Companies now queue up to promote their sustainability credentials. The website for Tesco, for example, one of the biggest companies by revenue in the UK, is loaded with phrases like “local community,”“mental wellbeing,” and “protecting our forests.” But when it comes to supply chains, many industries fail to ensure both people and planet aren’t treated like slaves in the service of corporate greed.
This week, 130 migrant factory employees accused Tesco of human rights abuses in a letter from their law firm, Leigh Day. The employees worked in a garment factory in Mae Sot, Thailand, between 2017 and 2020, making jeans and other clothing for Tesco’s F&F label. They report a plethora of abuses including: pay less than half Thai minimum wage; 99-hour work weeks and no complaining under threat of blacklisting; unsanitary housing with concrete floors to sleep on and no doors, locks, or even ceilings; confiscation of documents and bank cards; and no sick pay, days off or overtime pay. The letter says employees didn’t leave because they were trapped in debt spirals that kept them locked into their jobs.
Named in the claim are Tesco itself, the local distributor it owned at the time, and Intertek, a UK-headquartered auditing firm on which Tesco relied for social audits, basing the decision to use the Mae Sot factory, V.K Garments, on the results of those audits.
The high-profile case shines a light on the tenuous claims of sustainability made by retailers across the world. While consumers are beginning to accept that fast fashion is deeply damaging, companies often brush off concerns, placing responsibility on local legislators.
Bringing the case to Tesco
This time, the Burmese migrant workers are bringing their case to Tesco in the UK, saying the parent company should have protected them better, and if it didn’t know about the working conditions, it should have.
Tesco said in a statement the allegations were “incredibly serious,” and had it known about them at the time it would have ended its relationship with the supplier immediately.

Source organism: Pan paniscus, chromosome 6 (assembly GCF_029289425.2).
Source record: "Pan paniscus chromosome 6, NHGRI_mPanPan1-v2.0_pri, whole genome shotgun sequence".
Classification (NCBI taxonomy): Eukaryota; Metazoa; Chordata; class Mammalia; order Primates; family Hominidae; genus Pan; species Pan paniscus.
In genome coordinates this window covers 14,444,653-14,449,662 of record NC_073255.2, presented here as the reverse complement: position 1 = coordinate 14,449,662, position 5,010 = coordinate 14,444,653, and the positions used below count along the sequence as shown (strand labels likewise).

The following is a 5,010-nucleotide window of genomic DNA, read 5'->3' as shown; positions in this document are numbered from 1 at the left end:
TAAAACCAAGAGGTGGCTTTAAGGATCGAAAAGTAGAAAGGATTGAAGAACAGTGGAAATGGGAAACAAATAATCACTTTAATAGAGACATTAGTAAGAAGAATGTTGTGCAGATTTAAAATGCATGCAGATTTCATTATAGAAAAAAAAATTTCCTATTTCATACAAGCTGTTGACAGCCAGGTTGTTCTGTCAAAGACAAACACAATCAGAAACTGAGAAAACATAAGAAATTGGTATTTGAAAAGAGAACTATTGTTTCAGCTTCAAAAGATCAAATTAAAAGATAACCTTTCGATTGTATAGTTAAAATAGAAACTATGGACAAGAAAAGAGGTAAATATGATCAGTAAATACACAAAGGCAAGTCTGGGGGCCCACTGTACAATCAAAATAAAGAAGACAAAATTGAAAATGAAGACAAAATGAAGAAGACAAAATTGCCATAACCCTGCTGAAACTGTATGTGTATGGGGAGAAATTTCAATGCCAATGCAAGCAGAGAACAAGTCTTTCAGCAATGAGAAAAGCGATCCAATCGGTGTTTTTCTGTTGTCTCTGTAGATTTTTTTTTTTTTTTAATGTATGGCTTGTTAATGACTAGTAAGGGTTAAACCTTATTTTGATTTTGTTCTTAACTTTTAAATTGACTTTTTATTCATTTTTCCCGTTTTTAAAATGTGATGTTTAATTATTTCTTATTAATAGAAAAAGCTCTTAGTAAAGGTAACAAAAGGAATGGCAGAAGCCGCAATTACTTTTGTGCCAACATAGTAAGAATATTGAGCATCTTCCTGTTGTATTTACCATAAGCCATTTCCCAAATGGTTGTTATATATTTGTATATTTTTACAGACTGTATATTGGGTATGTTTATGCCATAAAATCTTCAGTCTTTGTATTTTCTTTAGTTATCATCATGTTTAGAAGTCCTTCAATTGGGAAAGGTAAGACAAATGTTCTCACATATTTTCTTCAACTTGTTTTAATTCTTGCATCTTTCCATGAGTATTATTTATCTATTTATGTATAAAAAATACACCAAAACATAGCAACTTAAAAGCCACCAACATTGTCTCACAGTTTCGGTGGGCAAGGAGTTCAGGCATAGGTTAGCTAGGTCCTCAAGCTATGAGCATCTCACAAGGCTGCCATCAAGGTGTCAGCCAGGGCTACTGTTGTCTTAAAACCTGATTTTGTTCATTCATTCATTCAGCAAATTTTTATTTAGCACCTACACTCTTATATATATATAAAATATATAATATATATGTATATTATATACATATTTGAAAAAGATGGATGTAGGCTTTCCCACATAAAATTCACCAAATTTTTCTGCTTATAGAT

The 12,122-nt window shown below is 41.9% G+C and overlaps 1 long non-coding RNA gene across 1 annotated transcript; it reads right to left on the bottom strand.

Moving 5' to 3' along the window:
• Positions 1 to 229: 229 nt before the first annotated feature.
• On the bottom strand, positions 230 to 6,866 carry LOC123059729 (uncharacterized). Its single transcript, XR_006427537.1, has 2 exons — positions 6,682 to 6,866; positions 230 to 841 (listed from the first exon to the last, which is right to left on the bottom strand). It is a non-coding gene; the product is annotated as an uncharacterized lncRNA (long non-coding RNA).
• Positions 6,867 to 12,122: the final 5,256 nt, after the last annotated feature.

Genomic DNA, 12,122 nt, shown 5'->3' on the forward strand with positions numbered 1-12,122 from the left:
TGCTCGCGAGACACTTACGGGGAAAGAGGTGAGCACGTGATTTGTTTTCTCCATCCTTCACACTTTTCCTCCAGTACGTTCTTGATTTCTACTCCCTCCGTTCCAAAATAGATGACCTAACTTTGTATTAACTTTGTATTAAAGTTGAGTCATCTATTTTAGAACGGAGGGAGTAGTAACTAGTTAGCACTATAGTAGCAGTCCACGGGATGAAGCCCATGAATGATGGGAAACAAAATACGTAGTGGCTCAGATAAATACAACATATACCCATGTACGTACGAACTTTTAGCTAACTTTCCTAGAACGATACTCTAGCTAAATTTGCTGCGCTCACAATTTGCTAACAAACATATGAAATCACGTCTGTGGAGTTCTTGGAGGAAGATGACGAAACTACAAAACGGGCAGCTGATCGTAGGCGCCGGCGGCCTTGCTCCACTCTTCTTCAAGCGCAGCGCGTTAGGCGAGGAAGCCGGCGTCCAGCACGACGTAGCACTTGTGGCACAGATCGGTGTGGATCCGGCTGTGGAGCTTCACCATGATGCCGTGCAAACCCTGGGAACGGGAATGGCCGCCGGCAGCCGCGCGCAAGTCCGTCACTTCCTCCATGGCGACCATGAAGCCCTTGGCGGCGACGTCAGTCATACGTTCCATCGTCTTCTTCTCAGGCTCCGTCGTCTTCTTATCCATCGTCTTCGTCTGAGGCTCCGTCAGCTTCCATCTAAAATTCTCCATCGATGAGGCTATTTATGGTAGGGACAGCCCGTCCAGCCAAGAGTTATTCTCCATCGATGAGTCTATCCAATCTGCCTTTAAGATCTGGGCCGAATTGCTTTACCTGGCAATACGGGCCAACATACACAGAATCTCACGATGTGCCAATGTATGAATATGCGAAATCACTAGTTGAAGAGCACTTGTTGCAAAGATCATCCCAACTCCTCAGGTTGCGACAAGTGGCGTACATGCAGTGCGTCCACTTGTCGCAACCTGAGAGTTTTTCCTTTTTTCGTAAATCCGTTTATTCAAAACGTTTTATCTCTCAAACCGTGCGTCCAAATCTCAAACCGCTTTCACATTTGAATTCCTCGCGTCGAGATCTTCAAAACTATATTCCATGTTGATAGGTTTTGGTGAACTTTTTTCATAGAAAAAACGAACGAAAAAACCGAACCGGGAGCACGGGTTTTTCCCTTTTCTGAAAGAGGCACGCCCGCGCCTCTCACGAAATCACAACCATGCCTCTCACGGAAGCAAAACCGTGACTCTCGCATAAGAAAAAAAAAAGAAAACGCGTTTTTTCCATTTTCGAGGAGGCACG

“Protecting the rights of everyone working in our supply chain is absolutely essential to how we do business. In order to uphold our stringent human rights standards, we have a robust auditing process in place across our supply chain and the communities where we operate. Any risk of human rights abuses is completely unacceptable, but on the very rare occasions where they are identified, we take great care to ensure they are dealt with appropriately, and that workers have their human rights and freedoms respected,” the statement said, though the assertion that Tesco would have terminated its relationship with the factory seems to run counter to the claim that they would also have made sure the workers’ rights were respected.
What is a social audit?
With the growing imperative for companies to be less cavalier with their treatment of humans and natural resources, an industry has grown up for outsourcing checks. Because supply chains are globalized, this can be hard. One method, tried in different formats in various industries, is to choose some kind of standard and pick suppliers verified under that standard.
One such system used by the garment industry as a measure of “sustainability,” whatever that term even means, is the Higg Index. But an investigation by Quartz in June 2022 showed that one chain, H&M, was using the index in such a way that environmental scores displayed to its customers were misleading and even deceptive. After Quartz pointed out the bogus scores, H&M removed them.
In the case of Tesco’s Thai production, the supermarket relied on a social audit from the firm Intertek, which promises on its site: “We can validate your products, processes and operations to provide assurance of regulatory compliance, assess product quality, enforce supply chain regulations, maintain workplace safety, drive social accountability, ensure overall business security and more.”
In the case of the workers in Thailand, Sunday’s claim says, Intertek failed to ensure even very basic things were in place, such as workers being paid or housed in rooms with beds or clean water. Things one might assume would be obvious from a simple look at the rooms, or a conversation with the workers.
“The social auditing industry is seriously broken and the garment industry’s reliance on social auditors like Intertek should end now and they should start to take greater responsibility for their supply chains to ensure endemic issues like forced labour are wiped out,” said Oliver Holland, a partner at Leigh Day, in a press release.
Intertek hadn’t responded to Quartz’s calls requesting comment by the time of publication.
A Thai court ordered some severance pay, but the workers continue to pursue both Tesco and the auditor it employed in the UK for more recognition of their hardships, and compensation to match.